You know I felt like I was going to a prom. I even took a shower, washed my hair and got all dressed up in my new red finery before Scott--my sweet friend--picked Dorothy and me up at 6:45 PM and drove us to the auditorium. Believe me, I wasn't the only one who was excited! Smiles and red outfits were everywhere you looked. And they actually did have a V-Day Prom Photo opportunity that I took advantage of. Pretty cool with Ona my scooter and I parked in front of a giant fabric vulva sculpture. Sorry I don't have a scanner or I'd give you a peek. Even the exterior of the Masonic was gussied up for tonight's big event, and a painted car parked out front let everyone know they were in the right place.
After enjoying people- and bra-ball-watching in the lobby, Dorothy and I got settled in our seats, which were excellent. The show itself is impossible to describe. With Eve Ensler, the writer and director, as MC, and women like Gloria Steinem, Dorothy Allison, Rita Moreno, Julia Butterfly Hill, Ronnie Gilbert, Jill Eikenberry, Kathleen Chalfant, San Francisco Treasurer Susan Leal, California State Senator Jackie Speier, Lynn Whitfield and others performing different vignettes, we went from belly laughs to tears and back several times. It you haven't seen it, it's hard to describe; if you have, I don't have to tell you a thing. At the finale, folks were on their feet singing and dancing along with Linda Tillery and the Cultural Heritage Choir.
What a profound gift Eve
Ensler has given our world in not only creating the Vagina Monologues
but undergirding it with the V-Day ethos and commitment to stop
violence against women and girls. As she says, "Imagine a
world without violence and make it come true."
WEDNESDAY, FEBRUARY 13, 2002
Visitors to this city often view San Francisco as a sophisticated Disneyworld. Perhaps in some ways it is, that is if you stay on the path outlined by Fodor's. But a real San Francisco exists and it can be found in the neighborhoods. My neighborhood, for instance, gave me two opportunities today to come face-to-face with life in its most real form.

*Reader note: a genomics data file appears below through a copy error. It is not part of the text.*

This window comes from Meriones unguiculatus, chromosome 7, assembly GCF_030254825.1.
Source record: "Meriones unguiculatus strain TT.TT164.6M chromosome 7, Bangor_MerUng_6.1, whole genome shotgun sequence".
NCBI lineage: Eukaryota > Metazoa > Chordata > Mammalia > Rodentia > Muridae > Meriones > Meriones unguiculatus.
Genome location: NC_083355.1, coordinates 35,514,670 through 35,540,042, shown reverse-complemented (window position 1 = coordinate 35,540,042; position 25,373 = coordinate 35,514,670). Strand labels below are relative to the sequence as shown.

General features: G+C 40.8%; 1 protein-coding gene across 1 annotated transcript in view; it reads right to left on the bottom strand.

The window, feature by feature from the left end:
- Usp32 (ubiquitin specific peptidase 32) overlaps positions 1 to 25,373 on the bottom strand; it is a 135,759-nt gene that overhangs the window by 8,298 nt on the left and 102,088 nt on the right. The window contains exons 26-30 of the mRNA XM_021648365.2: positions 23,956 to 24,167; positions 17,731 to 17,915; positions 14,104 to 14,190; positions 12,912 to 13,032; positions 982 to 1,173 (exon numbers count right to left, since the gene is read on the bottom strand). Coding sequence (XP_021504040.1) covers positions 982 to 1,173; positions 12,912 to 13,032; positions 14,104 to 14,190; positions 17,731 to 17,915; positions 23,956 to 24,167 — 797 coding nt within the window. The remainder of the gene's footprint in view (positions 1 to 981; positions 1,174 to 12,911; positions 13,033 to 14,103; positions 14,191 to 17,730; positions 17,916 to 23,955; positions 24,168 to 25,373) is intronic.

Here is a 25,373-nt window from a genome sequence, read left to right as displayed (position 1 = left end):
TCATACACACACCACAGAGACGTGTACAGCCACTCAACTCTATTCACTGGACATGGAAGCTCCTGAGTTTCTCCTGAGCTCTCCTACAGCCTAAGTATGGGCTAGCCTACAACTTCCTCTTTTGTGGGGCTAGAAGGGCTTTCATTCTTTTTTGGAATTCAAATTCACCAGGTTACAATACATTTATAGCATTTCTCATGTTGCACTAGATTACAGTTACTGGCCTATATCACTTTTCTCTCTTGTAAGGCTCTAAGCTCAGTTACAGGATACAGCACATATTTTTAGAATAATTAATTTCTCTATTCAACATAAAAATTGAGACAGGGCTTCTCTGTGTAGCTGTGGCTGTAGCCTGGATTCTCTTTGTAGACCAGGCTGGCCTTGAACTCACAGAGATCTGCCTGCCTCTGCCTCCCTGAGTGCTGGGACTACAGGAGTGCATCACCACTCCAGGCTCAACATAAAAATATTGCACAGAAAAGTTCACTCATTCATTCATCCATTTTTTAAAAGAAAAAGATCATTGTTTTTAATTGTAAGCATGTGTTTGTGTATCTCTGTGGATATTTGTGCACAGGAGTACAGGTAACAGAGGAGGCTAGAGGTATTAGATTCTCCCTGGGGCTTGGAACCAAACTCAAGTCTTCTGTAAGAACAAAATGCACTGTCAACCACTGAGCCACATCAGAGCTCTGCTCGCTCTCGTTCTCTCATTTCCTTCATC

The first was at Simply Supper, the free dinner served upstairs at MCC (Metropolitan Community Church) in the Castro where I take tickets and greet folks every Wednesday afternoon. For an hour and a half on this damp chilly day, there was a steady flow of men and women coming inside to get warm, nourishing, delicious food. Everyone shows up: homeless men with their world of bags on their backs, tattooed multi-pierced dreadlocked groups of young men and women who want to sit together, white-haired elders who would rather spend their precious social security checks on something besides a restaurant dinner, spaced out men and a few women who can barely keep their eyes open and their heads from falling into their food, European-American African-American Asian-American Latino, straight gay transgender lesbian bi-sexual, musicians house painters construction workers college students. The variety of people who walk through that door would quickly demolish most folks' stereotypic ideas about who eats in such a place. It's impossible to distinguish volunteers from guests; in many cases they are one and the same. Actually it's at Simply Supper that I get my most helpful computer advice from Guy who defines the word geek.
My second non-theme park experience occurred this evening at the New College on Valencia where about three hundred people crowded into the auditorium to hear a panel of progressive writers introduce AlterNet.org's new book, After 9/11: Solutions for a Saner World. What a privilege to hear such people as Jim Hightower, Tamim Ansary, Michelle Chihara, Lee Hubbard, Stephen Zunes and Don Hazen. These are the people who kept me sane after September 11 with their essays and opinions that I read almost every day on AlterNet.org. I don't know how I could have survived those dark days without them. And now I have in my grateful hand a hardcopy book of articles and perspectives that inform, support, challenge and inspire me to keep on keepin' on. Good old San Francisco where we progressive-types actually are the majority, or at least a vocal enough segment of the population not to feel as marginalized (post September 11) as we do in other parts of the country.
So, as you can see, there
is real life in San Francisco if you know where to find
THURSDAY, FEBRUARY 14, 2002
Another chock-full day. I took BART to the Civic Center and scooted through the Thursday open-air market on my way to the Federal Building. By the way, the magnificent dome you see in that picture is of San Francisco's City Hall. An opulent palace for a mayor who wears $5000 suits.